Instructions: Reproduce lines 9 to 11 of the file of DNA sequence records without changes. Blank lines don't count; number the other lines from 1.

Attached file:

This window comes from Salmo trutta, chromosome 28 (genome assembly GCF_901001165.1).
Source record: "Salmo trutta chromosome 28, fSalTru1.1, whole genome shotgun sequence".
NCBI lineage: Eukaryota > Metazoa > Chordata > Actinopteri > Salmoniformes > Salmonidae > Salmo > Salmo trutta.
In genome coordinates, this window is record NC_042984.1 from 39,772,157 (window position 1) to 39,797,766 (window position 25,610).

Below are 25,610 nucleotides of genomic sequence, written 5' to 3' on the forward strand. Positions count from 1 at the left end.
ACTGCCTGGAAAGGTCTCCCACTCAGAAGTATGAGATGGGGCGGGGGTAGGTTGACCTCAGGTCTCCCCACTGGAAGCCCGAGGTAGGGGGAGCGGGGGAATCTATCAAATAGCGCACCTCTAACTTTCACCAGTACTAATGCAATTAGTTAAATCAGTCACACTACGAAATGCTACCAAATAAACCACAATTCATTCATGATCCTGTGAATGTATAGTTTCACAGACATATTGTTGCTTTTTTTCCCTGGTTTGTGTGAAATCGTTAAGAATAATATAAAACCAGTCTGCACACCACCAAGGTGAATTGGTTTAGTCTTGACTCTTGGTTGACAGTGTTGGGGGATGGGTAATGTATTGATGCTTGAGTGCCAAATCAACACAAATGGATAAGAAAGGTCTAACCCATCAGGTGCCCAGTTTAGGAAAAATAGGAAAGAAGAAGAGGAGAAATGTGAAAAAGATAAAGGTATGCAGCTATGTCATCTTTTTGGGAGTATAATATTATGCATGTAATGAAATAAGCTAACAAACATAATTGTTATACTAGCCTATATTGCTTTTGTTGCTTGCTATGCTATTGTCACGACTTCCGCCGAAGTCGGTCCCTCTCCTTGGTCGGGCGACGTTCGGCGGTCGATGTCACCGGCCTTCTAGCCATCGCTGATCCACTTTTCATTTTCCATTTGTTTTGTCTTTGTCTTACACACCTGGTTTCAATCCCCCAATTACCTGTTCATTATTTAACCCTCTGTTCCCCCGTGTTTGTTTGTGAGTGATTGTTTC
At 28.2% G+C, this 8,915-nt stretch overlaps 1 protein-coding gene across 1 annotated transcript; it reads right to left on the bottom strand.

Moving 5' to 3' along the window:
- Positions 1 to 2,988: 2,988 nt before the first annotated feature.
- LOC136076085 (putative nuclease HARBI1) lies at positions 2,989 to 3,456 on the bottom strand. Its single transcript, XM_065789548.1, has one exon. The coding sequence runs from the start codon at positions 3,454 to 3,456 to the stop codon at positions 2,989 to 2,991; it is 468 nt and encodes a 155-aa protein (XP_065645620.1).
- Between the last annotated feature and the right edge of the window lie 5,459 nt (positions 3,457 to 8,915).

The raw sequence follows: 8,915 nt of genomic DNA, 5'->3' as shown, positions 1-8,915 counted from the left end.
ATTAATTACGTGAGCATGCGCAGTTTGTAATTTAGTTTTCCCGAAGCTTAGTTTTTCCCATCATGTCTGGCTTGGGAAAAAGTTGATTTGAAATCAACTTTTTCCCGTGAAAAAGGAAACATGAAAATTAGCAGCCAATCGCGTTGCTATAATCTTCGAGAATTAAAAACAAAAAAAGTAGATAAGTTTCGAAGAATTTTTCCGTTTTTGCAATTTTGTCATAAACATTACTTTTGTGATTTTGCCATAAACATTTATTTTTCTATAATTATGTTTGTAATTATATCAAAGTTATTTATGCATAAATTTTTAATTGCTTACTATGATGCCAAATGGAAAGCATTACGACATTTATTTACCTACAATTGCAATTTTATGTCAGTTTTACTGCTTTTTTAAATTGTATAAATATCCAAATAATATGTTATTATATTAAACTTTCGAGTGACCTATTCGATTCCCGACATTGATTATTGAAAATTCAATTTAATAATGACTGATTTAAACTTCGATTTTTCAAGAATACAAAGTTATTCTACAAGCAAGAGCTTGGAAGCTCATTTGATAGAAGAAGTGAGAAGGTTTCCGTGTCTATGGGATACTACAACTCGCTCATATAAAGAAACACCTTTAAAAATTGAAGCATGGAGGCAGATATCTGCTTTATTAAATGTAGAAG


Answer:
- Positions 1 to 2,988: 2,988 nt before the first annotated feature.
- LOC136076085 (putative nuclease HARBI1) lies at positions 2,989 to 3,456 on the bottom strand. Its single transcript, XM_065789548.1, has one exon. The coding sequence runs from the start codon at positions 3,454 to 3,456 to the stop codon at positions 2,989 to 2,991; it is 468 nt and encodes a 155-aa protein (XP_065645620.1).
- Between the last annotated feature and the right edge of the window lie 5,459 nt (positions 3,457 to 8,915).